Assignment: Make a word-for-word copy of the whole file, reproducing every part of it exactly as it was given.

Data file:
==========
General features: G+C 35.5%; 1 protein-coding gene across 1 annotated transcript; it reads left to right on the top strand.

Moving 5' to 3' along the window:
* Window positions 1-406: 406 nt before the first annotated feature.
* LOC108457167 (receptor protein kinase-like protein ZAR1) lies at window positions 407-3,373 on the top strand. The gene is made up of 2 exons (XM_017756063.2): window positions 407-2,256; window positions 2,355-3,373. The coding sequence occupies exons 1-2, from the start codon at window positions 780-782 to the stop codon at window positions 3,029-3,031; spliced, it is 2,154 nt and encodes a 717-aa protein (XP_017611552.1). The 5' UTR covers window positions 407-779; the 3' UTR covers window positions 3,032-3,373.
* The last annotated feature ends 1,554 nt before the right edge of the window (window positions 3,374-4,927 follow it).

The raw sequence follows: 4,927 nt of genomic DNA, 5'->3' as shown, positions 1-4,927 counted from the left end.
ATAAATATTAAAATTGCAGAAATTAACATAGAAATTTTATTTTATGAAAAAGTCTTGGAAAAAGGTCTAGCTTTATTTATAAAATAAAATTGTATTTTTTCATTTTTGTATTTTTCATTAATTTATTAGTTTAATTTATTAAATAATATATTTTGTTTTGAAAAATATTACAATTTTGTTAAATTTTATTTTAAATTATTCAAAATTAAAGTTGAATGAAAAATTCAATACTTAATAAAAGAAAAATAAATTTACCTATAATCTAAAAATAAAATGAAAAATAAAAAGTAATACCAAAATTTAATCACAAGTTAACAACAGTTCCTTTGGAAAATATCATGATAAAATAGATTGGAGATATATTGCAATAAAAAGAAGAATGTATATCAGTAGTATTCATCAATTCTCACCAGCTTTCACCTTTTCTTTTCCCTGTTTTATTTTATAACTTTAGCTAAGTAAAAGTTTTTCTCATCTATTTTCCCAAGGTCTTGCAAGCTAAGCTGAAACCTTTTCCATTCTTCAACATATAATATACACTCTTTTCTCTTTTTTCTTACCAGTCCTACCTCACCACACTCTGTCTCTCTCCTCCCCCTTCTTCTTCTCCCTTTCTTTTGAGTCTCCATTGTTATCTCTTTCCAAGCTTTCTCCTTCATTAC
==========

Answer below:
General features: G+C 35.5%; 1 protein-coding gene across 1 annotated transcript; it reads left to right on the top strand.

Moving 5' to 3' along the window:
* Window positions 1-406: 406 nt before the first annotated feature.
* LOC108457167 (receptor protein kinase-like protein ZAR1) lies at window positions 407-3,373 on the top strand. The gene is made up of 2 exons (XM_017756063.2): window positions 407-2,256; window positions 2,355-3,373. The coding sequence occupies exons 1-2, from the start codon at window positions 780-782 to the stop codon at window positions 3,029-3,031; spliced, it is 2,154 nt and encodes a 717-aa protein (XP_017611552.1). The 5' UTR covers window positions 407-779; the 3' UTR covers window positions 3,032-3,373.
* The last annotated feature ends 1,554 nt before the right edge of the window (window positions 3,374-4,927 follow it).

The raw sequence follows: 4,927 nt of genomic DNA, 5'->3' as shown, positions 1-4,927 counted from the left end.
ATAAATATTAAAATTGCAGAAATTAACATAGAAATTTTATTTTATGAAAAAGTCTTGGAAAAAGGTCTAGCTTTATTTATAAAATAAAATTGTATTTTTTCATTTTTGTATTTTTCATTAATTTATTAGTTTAATTTATTAAATAATATATTTTGTTTTGAAAAATATTACAATTTTGTTAAATTTTATTTTAAATTATTCAAAATTAAAGTTGAATGAAAAATTCAATACTTAATAAAAGAAAAATAAATTTACCTATAATCTAAAAATAAAATGAAAAATAAAAAGTAATACCAAAATTTAATCACAAGTTAACAACAGTTCCTTTGGAAAATATCATGATAAAATAGATTGGAGATATATTGCAATAAAAAGAAGAATGTATATCAGTAGTATTCATCAATTCTCACCAGCTTTCACCTTTTCTTTTCCCTGTTTTATTTTATAACTTTAGCTAAGTAAAAGTTTTTCTCATCTATTTTCCCAAGGTCTTGCAAGCTAAGCTGAAACCTTTTCCATTCTTCAACATATAATATACACTCTTTTCTCTTTTTTCTTACCAGTCCTACCTCACCACACTCTGTCTCTCTCCTCCCCCTTCTTCTTCTCCCTTTCTTTTGAGTCTCCATTGTTATCTCTTTCCAAGCTTTCTCCTTCATTAC